B. Civil War: A Period of Transition


Many Blacks began to associate their freedom and liberty with the Civil War. Thus, Blacks took a greater interest in the War and went to lengths to promote Union victory. Some Blacks organized raiding parties, built supplies and fortifications along coasts and up rivers, while others served as spies for the Union Army. In April 1, 1861, when President Lincoln issued a call for volunteers for the war, Blacks rushed to offer their services. Some slaves left plantations to enlist. By the end of the War, it is estimated that more than 186,000 Blacks were enrolled in the Union army. Critics could not argue that Blacks did not fight for their freedom as more than 38,000 Blacks died in the war and the mortality rate was forty percent more than that of White soldiers.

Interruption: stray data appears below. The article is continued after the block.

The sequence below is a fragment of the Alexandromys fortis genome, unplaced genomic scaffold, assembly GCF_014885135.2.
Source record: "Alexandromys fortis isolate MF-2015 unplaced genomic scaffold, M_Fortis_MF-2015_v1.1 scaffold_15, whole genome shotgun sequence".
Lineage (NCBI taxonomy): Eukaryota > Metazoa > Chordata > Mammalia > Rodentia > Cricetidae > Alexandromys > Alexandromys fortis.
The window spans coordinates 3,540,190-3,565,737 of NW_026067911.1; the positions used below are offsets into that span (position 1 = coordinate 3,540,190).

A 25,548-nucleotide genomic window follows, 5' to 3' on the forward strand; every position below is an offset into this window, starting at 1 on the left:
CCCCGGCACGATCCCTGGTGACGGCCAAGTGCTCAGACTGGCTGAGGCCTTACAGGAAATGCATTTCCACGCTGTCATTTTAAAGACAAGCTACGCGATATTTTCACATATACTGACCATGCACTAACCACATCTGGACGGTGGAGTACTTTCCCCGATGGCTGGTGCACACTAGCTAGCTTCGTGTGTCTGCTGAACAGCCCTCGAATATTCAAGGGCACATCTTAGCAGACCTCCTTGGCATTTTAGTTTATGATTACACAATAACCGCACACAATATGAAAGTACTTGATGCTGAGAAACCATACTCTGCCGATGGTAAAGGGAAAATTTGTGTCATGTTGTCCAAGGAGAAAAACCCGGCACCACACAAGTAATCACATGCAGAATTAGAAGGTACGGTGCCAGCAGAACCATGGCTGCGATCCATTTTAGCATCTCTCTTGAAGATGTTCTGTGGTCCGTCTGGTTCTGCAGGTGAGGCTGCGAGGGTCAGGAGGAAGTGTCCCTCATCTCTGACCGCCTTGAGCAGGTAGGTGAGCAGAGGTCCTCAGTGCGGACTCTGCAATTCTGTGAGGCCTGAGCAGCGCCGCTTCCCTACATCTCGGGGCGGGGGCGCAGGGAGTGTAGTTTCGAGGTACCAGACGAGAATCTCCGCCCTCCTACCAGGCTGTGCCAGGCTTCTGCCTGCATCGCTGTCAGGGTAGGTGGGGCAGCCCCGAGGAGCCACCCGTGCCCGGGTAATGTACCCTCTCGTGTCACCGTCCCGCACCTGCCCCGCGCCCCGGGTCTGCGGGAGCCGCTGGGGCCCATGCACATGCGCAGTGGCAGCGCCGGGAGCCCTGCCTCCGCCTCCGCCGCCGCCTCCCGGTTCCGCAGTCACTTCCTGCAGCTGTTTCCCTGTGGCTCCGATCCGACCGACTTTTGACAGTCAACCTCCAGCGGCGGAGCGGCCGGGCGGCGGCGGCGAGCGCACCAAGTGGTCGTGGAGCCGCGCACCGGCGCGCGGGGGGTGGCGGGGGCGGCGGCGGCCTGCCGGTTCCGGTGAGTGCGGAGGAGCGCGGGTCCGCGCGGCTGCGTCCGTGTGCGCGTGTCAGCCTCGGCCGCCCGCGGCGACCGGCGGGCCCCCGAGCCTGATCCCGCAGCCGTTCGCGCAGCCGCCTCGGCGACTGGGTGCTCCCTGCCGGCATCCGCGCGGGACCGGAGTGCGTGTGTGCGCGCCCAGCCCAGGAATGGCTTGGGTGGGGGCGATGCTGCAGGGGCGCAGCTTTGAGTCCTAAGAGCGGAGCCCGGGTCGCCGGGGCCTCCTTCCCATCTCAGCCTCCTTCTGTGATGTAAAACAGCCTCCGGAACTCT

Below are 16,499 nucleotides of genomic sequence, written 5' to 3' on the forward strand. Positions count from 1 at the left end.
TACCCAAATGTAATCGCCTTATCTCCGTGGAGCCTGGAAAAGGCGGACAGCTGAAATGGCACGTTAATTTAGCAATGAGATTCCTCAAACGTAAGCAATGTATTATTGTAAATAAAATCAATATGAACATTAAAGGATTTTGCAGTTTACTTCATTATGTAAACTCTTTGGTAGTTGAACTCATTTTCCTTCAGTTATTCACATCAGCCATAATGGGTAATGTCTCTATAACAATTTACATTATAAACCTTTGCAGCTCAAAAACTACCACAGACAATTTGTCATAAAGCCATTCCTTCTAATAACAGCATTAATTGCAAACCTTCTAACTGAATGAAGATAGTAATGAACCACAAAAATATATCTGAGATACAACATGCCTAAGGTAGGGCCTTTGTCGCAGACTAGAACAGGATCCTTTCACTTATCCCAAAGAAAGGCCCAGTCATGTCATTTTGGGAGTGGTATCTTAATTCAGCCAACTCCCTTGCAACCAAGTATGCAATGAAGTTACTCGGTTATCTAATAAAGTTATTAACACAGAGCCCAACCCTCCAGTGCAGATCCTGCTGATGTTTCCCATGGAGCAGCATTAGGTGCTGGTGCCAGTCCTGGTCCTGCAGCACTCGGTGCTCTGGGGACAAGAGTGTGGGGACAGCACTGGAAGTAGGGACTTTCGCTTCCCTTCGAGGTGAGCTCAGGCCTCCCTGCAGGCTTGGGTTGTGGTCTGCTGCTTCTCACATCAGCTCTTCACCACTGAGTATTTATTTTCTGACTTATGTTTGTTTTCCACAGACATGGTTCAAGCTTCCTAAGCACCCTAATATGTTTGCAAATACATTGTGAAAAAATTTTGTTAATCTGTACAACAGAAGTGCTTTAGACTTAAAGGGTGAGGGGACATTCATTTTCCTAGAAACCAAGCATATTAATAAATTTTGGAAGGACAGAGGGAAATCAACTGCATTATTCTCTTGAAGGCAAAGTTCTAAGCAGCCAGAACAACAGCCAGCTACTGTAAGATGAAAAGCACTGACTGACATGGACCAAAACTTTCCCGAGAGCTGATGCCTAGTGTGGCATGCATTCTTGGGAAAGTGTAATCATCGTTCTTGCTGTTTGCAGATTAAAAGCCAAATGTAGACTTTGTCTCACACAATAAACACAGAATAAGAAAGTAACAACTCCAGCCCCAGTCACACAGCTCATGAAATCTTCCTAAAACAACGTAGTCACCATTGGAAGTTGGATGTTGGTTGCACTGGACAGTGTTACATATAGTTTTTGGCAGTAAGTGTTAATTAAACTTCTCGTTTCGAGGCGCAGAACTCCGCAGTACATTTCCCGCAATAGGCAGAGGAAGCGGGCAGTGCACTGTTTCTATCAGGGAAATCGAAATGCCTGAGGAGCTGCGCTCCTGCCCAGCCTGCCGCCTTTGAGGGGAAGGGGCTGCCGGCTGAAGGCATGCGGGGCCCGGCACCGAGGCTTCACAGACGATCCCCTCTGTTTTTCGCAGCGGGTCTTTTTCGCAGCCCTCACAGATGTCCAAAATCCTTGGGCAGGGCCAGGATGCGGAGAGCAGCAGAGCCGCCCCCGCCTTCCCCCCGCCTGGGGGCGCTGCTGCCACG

As the war dragged on, the connection between fighting the war and gaining freedom for Blacks became increasingly clear. In the South, in 1862, Blacks who were enlisted in the Confederate army received certificates of emancipation. Also, in 1863, to hasten an end to the war, President Lincoln issued the Emancipation Proclamation which declared that all slaves in states still in rebellion would be set free. The end of the war, in 1865, brought a close to the institution of slavery and marked a victory for the pursuit of life, liberty and access for African Americans.